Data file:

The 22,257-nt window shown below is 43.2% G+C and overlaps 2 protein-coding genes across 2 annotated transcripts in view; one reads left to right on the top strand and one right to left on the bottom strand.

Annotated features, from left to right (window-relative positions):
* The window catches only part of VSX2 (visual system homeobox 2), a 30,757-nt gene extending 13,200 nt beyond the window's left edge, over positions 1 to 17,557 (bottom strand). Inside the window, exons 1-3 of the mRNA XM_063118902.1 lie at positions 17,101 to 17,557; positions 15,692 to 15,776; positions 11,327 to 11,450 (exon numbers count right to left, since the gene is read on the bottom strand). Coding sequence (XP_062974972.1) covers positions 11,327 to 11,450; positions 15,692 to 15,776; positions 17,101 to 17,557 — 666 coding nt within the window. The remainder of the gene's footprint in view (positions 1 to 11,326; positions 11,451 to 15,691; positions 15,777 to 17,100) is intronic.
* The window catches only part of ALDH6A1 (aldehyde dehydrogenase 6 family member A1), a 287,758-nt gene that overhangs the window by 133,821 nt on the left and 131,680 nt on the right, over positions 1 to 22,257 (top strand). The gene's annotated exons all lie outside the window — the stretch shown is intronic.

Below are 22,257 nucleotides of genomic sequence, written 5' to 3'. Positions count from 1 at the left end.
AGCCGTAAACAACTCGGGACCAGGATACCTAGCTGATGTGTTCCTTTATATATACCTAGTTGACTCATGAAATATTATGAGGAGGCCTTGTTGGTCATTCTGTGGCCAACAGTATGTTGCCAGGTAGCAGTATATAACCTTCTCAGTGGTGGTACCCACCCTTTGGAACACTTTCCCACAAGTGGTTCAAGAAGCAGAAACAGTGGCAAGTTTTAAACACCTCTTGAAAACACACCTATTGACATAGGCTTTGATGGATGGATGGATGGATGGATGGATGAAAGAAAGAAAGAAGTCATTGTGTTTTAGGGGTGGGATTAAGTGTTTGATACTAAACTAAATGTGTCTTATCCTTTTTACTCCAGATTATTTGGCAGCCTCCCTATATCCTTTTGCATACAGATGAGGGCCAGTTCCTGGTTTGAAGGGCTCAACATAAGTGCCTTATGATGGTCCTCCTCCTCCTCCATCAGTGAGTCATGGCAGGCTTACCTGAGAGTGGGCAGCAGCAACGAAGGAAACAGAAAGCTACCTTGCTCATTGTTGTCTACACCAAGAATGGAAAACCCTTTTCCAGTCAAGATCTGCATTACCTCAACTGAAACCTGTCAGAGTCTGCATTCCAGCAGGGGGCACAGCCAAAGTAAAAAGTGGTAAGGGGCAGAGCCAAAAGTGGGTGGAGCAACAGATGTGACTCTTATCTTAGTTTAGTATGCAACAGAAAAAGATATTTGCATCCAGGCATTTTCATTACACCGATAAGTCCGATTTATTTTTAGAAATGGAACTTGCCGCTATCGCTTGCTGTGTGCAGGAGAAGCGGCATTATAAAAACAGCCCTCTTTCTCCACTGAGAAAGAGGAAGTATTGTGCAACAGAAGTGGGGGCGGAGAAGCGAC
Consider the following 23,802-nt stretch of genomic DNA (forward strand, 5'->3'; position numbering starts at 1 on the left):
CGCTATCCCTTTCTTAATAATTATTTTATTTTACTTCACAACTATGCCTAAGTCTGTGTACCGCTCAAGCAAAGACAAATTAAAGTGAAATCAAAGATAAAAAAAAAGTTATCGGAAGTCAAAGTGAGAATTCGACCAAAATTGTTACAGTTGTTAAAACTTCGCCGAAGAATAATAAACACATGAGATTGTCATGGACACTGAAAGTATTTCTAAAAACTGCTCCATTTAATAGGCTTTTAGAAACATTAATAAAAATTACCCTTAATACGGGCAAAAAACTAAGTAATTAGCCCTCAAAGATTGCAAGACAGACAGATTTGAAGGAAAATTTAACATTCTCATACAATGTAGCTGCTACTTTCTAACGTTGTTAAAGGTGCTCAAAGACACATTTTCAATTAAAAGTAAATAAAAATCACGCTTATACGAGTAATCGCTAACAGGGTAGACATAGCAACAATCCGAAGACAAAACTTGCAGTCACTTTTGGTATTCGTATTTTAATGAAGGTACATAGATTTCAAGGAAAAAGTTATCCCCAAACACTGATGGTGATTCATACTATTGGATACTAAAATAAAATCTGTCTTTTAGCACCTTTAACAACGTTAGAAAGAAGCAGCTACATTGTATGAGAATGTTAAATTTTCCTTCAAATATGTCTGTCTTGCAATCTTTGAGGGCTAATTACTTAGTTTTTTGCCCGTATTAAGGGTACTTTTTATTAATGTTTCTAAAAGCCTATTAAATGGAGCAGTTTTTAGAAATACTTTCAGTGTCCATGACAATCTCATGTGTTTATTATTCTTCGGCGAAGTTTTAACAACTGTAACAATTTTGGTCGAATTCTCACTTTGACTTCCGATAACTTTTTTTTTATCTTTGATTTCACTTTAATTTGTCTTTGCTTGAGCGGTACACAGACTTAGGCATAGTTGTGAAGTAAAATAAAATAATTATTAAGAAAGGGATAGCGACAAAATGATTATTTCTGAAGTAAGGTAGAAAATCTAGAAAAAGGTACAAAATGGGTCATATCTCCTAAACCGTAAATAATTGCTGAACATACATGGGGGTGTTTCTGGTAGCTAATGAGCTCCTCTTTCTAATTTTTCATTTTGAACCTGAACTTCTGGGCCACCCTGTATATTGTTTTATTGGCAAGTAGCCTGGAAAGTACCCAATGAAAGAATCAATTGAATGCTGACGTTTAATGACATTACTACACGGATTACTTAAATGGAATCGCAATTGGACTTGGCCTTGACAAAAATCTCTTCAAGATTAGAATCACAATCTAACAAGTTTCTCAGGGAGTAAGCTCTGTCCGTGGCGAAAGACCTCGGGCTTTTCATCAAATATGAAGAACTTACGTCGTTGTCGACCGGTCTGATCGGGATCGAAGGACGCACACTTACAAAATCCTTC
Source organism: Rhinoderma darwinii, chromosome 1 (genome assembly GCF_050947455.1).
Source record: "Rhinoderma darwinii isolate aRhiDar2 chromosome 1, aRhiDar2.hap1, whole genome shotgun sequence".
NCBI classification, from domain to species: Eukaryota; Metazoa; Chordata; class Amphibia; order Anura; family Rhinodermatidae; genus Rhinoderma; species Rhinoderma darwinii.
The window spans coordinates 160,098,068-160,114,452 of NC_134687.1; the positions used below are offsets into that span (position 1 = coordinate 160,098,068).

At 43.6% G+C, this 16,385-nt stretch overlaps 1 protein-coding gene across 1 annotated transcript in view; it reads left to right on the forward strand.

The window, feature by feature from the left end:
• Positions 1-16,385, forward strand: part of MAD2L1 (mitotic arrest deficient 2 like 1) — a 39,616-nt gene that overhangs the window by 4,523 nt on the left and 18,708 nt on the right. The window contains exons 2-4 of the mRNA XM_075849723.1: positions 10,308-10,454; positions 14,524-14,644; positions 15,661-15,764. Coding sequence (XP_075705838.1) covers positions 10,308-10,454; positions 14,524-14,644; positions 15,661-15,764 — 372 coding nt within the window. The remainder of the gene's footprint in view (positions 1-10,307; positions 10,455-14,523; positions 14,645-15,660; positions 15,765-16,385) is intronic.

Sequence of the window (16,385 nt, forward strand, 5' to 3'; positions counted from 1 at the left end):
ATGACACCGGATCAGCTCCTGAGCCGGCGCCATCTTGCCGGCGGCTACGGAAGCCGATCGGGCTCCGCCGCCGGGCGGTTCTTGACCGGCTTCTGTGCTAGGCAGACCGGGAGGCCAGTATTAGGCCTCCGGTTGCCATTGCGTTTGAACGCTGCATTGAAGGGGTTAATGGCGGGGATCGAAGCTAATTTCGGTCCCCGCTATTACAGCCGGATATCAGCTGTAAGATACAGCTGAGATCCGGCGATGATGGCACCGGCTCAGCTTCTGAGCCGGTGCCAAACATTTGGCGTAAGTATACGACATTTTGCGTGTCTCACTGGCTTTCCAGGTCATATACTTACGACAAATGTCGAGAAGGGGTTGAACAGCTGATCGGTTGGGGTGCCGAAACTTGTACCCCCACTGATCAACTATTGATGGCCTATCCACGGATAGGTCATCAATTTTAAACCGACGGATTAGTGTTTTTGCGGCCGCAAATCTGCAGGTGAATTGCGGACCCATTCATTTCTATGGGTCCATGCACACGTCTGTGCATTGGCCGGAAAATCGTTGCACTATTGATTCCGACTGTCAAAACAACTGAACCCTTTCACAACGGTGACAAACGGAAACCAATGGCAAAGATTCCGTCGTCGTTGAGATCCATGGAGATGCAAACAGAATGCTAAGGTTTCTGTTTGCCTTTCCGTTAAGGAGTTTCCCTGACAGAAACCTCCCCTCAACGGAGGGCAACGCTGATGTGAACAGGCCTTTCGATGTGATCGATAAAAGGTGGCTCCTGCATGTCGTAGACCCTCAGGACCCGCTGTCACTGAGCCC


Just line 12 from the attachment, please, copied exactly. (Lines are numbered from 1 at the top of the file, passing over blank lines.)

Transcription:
The window spans coordinates 160,098,068-160,114,452 of NC_134687.1; the positions used below are offsets into that span (position 1 = coordinate 160,098,068).